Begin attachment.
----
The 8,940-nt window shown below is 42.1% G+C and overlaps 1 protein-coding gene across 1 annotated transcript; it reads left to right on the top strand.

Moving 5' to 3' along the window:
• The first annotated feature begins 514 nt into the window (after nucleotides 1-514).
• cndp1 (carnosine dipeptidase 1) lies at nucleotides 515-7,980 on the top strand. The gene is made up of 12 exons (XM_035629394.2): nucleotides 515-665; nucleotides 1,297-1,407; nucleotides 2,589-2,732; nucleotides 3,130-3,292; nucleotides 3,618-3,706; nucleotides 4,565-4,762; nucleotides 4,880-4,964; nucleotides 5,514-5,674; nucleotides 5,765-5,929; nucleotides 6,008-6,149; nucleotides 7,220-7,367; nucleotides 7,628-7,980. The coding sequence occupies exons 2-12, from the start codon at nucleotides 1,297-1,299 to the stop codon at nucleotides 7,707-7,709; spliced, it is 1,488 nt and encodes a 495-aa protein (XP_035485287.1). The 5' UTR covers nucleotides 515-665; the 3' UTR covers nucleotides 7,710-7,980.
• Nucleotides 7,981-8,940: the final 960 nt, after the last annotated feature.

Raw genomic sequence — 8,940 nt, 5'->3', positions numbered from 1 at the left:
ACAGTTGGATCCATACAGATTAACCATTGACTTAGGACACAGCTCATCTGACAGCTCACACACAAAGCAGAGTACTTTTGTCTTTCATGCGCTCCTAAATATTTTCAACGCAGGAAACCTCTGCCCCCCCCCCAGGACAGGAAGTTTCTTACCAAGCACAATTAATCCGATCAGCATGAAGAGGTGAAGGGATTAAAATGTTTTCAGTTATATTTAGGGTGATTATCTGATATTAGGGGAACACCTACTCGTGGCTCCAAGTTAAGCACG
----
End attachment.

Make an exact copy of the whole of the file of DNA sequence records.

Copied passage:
The 8,940-nt window shown below is 42.1% G+C and overlaps 1 protein-coding gene across 1 annotated transcript; it reads left to right on the top strand.

Moving 5' to 3' along the window:
• The first annotated feature begins 514 nt into the window (after nucleotides 1-514).
• cndp1 (carnosine dipeptidase 1) lies at nucleotides 515-7,980 on the top strand. The gene is made up of 12 exons (XM_035629394.2): nucleotides 515-665; nucleotides 1,297-1,407; nucleotides 2,589-2,732; nucleotides 3,130-3,292; nucleotides 3,618-3,706; nucleotides 4,565-4,762; nucleotides 4,880-4,964; nucleotides 5,514-5,674; nucleotides 5,765-5,929; nucleotides 6,008-6,149; nucleotides 7,220-7,367; nucleotides 7,628-7,980. The coding sequence occupies exons 2-12, from the start codon at nucleotides 1,297-1,299 to the stop codon at nucleotides 7,707-7,709; spliced, it is 1,488 nt and encodes a 495-aa protein (XP_035485287.1). The 5' UTR covers nucleotides 515-665; the 3' UTR covers nucleotides 7,710-7,980.
• Nucleotides 7,981-8,940: the final 960 nt, after the last annotated feature.

Raw genomic sequence — 8,940 nt, 5'->3', positions numbered from 1 at the left:
ACAGTTGGATCCATACAGATTAACCATTGACTTAGGACACAGCTCATCTGACAGCTCACACACAAAGCAGAGTACTTTTGTCTTTCATGCGCTCCTAAATATTTTCAACGCAGGAAACCTCTGCCCCCCCCCCAGGACAGGAAGTTTCTTACCAAGCACAATTAATCCGATCAGCATGAAGAGGTGAAGGGATTAAAATGTTTTCAGTTATATTTAGGGTGATTATCTGATATTAGGGGAACACCTACTCGTGGCTCCAAGTTAAGCACG